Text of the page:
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Sickle Cell and Failings in Patient Care – Is Anyone Listening?

As November draws to a close it seems appropriate to write about a very important All-Party Parliamentary Group report which was published this month: ‘No One’s Listening: An Inquiry into the Avoidable Deaths and Failures of Care for Sickle Cell Patients in Secondary Care’.

All-Party Parliamentary Groups are groups of members of both houses with a common interest (and often great expertise) in particular issues. The All Party Parliamentary Group on Sickle Cell and Thalassaemia (‘SCTAPPG’) was formed in 2008 so has a long history of keeping sickle cell and thalassaemia on the political agenda.

Sickle Cell disease is caused by a gene which affects the way that red blood cells develop: symptoms can include severe pain (as a result of what is known as a sickle cell crisis, when blood vessels to parts of the body become blocked), increased risk of serious infection and anaemia.

This particular report was triggered by a Coroner’s comments following an inquest into the death of Evan Nathan Smith at the age of 21 in North Middlesex Hospital as a result of late recognition and treatment of a sickle-cell crisis. It was reported in the press that he was so desperate that he called 999 from his hospital bed to ask for the oxygen he knew he required.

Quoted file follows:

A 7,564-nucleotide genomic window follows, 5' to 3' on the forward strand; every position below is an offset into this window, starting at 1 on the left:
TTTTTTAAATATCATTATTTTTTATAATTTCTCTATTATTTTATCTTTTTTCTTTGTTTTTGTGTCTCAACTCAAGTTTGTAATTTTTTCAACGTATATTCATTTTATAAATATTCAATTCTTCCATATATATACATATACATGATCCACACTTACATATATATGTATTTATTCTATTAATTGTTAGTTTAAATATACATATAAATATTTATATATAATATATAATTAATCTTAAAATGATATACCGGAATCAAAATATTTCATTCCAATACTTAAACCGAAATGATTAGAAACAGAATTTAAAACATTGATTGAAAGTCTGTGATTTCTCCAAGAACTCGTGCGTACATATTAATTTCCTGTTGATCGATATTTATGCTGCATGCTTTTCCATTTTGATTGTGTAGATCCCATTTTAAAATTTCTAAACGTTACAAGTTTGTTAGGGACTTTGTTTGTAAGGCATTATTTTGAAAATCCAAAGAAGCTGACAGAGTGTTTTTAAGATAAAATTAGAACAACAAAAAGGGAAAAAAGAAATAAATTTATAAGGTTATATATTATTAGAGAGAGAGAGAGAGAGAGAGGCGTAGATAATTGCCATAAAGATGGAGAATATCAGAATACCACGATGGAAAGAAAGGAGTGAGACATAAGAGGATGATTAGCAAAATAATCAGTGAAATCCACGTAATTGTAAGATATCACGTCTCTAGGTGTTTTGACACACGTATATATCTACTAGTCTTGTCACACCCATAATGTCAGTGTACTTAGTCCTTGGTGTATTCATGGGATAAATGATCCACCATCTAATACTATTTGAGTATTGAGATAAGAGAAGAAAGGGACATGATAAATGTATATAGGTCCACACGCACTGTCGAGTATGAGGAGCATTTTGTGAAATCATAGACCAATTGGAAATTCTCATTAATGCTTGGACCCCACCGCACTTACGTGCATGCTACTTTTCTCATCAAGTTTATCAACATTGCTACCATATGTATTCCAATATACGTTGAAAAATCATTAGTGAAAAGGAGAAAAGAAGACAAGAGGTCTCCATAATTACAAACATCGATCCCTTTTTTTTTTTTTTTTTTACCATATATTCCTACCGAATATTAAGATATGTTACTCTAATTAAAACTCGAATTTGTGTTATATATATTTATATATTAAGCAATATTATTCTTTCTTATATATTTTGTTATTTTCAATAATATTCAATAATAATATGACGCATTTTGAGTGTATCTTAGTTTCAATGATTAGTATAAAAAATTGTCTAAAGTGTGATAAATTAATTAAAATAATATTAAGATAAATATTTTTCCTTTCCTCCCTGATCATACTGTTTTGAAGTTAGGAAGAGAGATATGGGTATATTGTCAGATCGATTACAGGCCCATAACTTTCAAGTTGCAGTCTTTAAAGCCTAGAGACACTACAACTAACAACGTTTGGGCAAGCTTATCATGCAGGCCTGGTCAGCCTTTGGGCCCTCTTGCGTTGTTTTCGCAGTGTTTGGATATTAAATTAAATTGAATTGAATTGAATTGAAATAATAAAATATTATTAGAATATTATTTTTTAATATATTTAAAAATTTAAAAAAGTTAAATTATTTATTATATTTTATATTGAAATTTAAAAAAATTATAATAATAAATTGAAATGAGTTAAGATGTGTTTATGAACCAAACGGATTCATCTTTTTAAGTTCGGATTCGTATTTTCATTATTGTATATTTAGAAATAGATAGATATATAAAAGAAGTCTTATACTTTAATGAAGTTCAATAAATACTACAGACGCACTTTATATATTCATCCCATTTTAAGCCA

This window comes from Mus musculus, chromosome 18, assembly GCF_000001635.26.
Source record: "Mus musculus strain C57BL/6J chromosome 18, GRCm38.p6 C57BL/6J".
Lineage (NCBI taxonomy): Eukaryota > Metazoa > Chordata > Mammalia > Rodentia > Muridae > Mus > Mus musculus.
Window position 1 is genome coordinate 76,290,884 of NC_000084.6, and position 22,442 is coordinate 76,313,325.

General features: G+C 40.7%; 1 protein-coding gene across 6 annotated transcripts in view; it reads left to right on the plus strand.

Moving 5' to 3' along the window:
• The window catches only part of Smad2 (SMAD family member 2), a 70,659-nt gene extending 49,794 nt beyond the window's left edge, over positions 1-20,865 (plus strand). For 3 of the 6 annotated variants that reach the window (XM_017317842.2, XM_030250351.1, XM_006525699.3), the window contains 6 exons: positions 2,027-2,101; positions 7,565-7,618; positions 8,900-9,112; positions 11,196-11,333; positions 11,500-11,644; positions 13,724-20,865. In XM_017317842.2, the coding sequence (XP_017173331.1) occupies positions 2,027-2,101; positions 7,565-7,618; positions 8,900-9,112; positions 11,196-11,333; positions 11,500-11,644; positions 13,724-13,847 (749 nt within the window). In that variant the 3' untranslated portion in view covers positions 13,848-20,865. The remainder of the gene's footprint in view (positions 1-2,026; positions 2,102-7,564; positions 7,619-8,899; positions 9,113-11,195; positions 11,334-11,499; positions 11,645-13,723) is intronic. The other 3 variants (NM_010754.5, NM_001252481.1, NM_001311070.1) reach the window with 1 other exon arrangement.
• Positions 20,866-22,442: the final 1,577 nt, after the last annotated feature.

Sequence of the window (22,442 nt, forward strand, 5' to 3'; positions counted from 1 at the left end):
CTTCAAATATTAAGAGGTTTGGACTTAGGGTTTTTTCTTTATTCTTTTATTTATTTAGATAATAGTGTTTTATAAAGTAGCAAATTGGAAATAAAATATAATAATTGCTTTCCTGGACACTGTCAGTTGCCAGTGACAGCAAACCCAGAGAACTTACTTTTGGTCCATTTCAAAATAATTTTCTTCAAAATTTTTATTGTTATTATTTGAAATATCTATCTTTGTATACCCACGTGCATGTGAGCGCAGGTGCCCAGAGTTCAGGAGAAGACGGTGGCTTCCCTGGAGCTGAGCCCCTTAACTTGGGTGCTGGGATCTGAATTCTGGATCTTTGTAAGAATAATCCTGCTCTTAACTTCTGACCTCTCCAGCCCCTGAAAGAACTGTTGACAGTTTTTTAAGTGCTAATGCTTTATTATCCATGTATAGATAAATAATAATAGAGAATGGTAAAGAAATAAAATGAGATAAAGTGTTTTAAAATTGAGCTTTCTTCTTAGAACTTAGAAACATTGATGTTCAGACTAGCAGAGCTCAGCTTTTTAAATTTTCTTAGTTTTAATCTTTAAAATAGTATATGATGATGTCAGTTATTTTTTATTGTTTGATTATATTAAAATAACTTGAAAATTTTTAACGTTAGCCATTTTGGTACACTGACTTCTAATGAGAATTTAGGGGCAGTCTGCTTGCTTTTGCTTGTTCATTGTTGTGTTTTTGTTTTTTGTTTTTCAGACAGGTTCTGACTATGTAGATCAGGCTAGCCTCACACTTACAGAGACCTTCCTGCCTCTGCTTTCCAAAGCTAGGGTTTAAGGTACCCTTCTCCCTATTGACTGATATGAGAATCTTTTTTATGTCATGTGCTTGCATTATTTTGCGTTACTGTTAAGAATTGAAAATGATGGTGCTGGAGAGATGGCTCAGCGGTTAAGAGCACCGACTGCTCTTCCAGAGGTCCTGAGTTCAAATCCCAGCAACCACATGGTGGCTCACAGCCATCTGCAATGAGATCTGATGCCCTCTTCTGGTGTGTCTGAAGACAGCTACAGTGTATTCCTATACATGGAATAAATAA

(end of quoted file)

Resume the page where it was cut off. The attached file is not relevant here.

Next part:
The report itself is too lengthy and too important to summarise fully in this forum but two particular points in the APPG Chair’s Foreword are noteworthy.

Firstly, the report reveals “a pattern of many years of sub-standard care, stigmatisation and lack of prioritisation which have resulted in sickle cell patients losing trust in the healthcare system that is there to help them, feeling scared to access hospitals, expecting poor treatment from some of those who are supposed to care for them and fearing that it is only a matter of time until they encounter serious care failings”.

Secondly, there is the question of race. Sickle cell is a condition that predominantly affects black people. This is important because this APPG report is just the latest in a series of reports which raise concerns about inequalities in health care related to race.

We can only hope that the government react positively to the ongoing efforts to improve care for patients with sickle cell and thalassaemia, so that lessons can be learnt and improvements made. This APPG report makes many recommendations but a commitment to implement change is urgently required.

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